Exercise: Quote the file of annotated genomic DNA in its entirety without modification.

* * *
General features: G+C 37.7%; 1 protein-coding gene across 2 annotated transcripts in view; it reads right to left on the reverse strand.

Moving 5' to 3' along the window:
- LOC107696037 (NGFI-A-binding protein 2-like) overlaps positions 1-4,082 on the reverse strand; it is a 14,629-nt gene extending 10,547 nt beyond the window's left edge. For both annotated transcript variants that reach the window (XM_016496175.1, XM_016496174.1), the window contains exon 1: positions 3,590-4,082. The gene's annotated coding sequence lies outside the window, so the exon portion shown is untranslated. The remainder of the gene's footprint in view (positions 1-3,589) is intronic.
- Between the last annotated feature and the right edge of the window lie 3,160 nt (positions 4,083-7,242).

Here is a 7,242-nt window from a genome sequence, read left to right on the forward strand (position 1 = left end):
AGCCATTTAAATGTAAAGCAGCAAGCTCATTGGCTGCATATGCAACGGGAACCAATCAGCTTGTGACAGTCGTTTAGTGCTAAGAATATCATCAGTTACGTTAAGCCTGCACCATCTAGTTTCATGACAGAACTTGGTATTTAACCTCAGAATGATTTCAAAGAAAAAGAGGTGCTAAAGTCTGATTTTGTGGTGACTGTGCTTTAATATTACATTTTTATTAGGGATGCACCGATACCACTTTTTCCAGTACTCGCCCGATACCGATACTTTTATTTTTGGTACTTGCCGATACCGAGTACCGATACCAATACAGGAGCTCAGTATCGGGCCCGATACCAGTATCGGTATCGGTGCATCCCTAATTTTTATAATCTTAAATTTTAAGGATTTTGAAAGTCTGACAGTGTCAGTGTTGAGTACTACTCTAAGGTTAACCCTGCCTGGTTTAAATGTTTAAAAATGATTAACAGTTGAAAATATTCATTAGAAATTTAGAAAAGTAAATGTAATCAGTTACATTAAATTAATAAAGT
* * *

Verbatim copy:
General features: G+C 37.7%; 1 protein-coding gene across 2 annotated transcripts in view; it reads right to left on the reverse strand.

Moving 5' to 3' along the window:
- LOC107696037 (NGFI-A-binding protein 2-like) overlaps positions 1-4,082 on the reverse strand; it is a 14,629-nt gene extending 10,547 nt beyond the window's left edge. For both annotated transcript variants that reach the window (XM_016496175.1, XM_016496174.1), the window contains exon 1: positions 3,590-4,082. The gene's annotated coding sequence lies outside the window, so the exon portion shown is untranslated. The remainder of the gene's footprint in view (positions 1-3,589) is intronic.
- Between the last annotated feature and the right edge of the window lie 3,160 nt (positions 4,083-7,242).

Here is a 7,242-nt window from a genome sequence, read left to right on the forward strand (position 1 = left end):
AGCCATTTAAATGTAAAGCAGCAAGCTCATTGGCTGCATATGCAACGGGAACCAATCAGCTTGTGACAGTCGTTTAGTGCTAAGAATATCATCAGTTACGTTAAGCCTGCACCATCTAGTTTCATGACAGAACTTGGTATTTAACCTCAGAATGATTTCAAAGAAAAAGAGGTGCTAAAGTCTGATTTTGTGGTGACTGTGCTTTAATATTACATTTTTATTAGGGATGCACCGATACCACTTTTTCCAGTACTCGCCCGATACCGATACTTTTATTTTTGGTACTTGCCGATACCGAGTACCGATACCAATACAGGAGCTCAGTATCGGGCCCGATACCAGTATCGGTATCGGTGCATCCCTAATTTTTATAATCTTAAATTTTAAGGATTTTGAAAGTCTGACAGTGTCAGTGTTGAGTACTACTCTAAGGTTAACCCTGCCTGGTTTAAATGTTTAAAAATGATTAACAGTTGAAAATATTCATTAGAAATTTAGAAAAGTAAATGTAATCAGTTACATTAAATTAATAAAGT